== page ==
While many cheered the champion, others said the match was unfair.  Patti Overstreet, a parent of another competitor was heard shouting from her seat: ‘That’s cheating’ and ‘Big cheater!’ She said: ‘Look at how beefed up she is. It’s because she’s taking an enhancement. 
‘Whether she’s a boy, girl, wants to be purple or blue it doesn’t matter. When you’re using a drug and you’re 10 times stronger than the person you’re wrestling because of that drug that (shouldn’t be) allowed.’
Mack Beggs also beat Mya Engert 12-4 to push his record to 54-0 and leave him two victories away from a state title.   He will resume competition in the semi-finals today.
On Facebook, Mack Beggs addressed the criticism. He said: ‘The thing is, we want to wrestle each other. I feel so sick and disgusted by the discrimination not by the kids, the PARENTS AND COACHES.  These kids don’t care who you put in front of them to wrestle. We just want to WRESTLE. THEY are taking that away from me and from the people I’m competing with. SHARE (his post) SO WE CAN MAKE A CHANGE FOR THIS SPORT AND DISCRIMINATION!’
The controversy over Mack Beggs’ participation in the women’s sport comes at a crucial moment as the Trump administration announced an end to federal protections for transgender students. This means that states and school districts have been left to determine their own policies about whether or not transgender students should use facilities based on their identity.
In Texas, politicians are considering a bill which is similar to the controversial HB2, a law in North Carolina that prompted the NBA to move this year’s All-Star game out of that state.
If passed, the Texas version, called SB6, would require transgender people to use the bathroom of their ‘biological sex’. The University Interscholastic League (UIL), which oversees athletics in Texas public schools, enacted the birth certificate policy on Aug. 1.
Lawyer Jim Baudhuin tried and failed to get injunctions before both the district and regional competitions to prevent Mack Beggs from competing while he transitions.
Earlier this week, he said he doesn’t blame Mack Beggs for the situation, but faults the UIL. Mr. Baudhuin said: ‘The more I learn about this, the more I realize that she’s just trying to live her life and her family is, too. She’s being forced into that position. Who knows, through discovery we may find out that’s not the case. But every indication is, the way the winds are going now, the blame rests with the UIL and the superintendents.’
Despite criticism of the policy, deputy director of the UIL, Jamey Harrison said: ‘Ninety-five percent of the school superintendents in Texas voted for the rule as it was proposed, which was to use birth certificates. ‘So any rule can be reconsidered, but given the overwhelming support for that rule, I don’t expect it to change anytime soon.’
DCG

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‘Real men provide’ billboard in North Carolina is turning heads

real-men-provide-billboard
And causing Feminazi heads to explode.
From WHNT: (WINSTON-SALEM, NC) – A new billboard in North Carolina is stirring up controversy, protest and debate. It reads: “Real men provide. Real women appreciate it.”
It’s located on I-40 Business West between Greensboro and Winston-Salem.
Clearly, the billboard is turning a lot of heads. Some folks were even spotted getting out of their cars to take pictures. Love it or hate it — everyone has a strong opinion on the message.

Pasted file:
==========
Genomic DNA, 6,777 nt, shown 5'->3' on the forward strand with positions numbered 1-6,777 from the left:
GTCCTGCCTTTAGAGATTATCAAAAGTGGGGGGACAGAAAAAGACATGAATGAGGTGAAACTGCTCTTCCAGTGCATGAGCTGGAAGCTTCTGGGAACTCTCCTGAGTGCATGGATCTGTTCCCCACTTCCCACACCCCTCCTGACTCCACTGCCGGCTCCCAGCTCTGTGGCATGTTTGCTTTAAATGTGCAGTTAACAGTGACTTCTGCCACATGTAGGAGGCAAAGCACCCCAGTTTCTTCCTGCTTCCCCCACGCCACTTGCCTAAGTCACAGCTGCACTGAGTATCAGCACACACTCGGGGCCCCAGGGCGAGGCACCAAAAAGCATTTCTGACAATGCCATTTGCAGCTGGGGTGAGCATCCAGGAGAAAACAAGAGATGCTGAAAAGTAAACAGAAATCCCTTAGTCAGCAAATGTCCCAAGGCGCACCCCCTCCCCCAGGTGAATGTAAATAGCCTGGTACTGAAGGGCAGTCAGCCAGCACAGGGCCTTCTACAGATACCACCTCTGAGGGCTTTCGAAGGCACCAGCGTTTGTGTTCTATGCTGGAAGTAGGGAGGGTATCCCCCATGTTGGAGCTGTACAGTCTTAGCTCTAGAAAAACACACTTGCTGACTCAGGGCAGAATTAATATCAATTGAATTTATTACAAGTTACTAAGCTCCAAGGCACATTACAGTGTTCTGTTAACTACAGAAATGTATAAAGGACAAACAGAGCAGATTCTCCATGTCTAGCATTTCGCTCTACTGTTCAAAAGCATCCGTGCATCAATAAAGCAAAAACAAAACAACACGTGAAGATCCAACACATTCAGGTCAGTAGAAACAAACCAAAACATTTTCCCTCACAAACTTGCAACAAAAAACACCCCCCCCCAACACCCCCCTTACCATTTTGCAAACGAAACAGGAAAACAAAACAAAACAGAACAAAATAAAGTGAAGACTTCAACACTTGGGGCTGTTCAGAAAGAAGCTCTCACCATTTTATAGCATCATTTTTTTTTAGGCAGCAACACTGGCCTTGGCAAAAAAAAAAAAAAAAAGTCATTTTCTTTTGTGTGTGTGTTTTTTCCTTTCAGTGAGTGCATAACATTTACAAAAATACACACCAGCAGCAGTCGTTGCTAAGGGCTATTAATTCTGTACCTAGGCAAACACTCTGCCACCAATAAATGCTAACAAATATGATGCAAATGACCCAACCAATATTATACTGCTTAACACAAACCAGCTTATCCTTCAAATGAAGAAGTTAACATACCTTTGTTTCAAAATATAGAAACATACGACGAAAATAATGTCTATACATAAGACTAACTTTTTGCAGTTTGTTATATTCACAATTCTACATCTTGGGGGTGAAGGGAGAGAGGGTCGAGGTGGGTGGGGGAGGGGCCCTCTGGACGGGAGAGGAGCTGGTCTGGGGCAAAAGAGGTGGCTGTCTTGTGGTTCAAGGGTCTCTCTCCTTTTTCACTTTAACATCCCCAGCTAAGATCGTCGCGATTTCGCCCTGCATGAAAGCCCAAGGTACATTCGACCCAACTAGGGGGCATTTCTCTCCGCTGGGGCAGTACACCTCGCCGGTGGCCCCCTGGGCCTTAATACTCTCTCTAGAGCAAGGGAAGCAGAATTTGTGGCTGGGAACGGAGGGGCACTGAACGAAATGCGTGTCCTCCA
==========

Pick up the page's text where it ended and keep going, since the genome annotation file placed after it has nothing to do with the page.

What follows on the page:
“I think it’s fairly accurate. Being a married man myself, I think my wife really appreciates the fact that I can provide for a family and take some of the stress off her,” said Ron Houser.
“I think appreciation is good however we find it. But there is a message in that board that’s not good,” said Lucy Milner. “It really undermines women’s work in the world,” said Joe Milner.
“I would assume if you had a husband that loves you and appreciates you and showed it enough to carry your family and kids, that you would appreciate it. I don’t know why that would be offensive. I think that’s a good thing,” said Nathan Walin.
The billboard belongs to Whiteheart Outdoor Advertising. At the time of this report, it’s still unclear who’s sponsoring the message and why.
But female rights activists like Molly Grace say the billboard delivers a misogynistic, outdated message. “It’s absolutely, absolutely insulting to single mothers, to women who have careers whether they are small careers or big careers,” said Grace.
Grace is planning a peaceful demonstration against the billboard this Sunday at 11 a.m.
DCG

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NC State admin calls microaggressions 'death by a thousand paper cuts'

microaggressions
From Campus Reform: North Carolina State University will host a microaggressions workshop on Halloween about responding to slights like seeing a Confederate flag or encountering mean messages on social media.
According to NC State News, the “Recognizing and Responding to Microaggessions” workshop will teach students about a variety of microaggressions, such as “horizontal oppression,” “environmental” microaggressions, “macroaggressions,” and “microassaults.”
The three-hour workshop is meant to help students, staff, alumni, or other attendees understand when microaggressions occur and how to respond when they do occur, and is one of many such sessions hosted by the school’s GLBT Center, supplementing offerings such as “Trans 101,” “The Spectrum of Sex: Exploring Intersex Identities and the Relationship to Gender,” and “Sitting with Privilege.”

Microaggression expert Renee Wells

Microaggression expert Renee Wells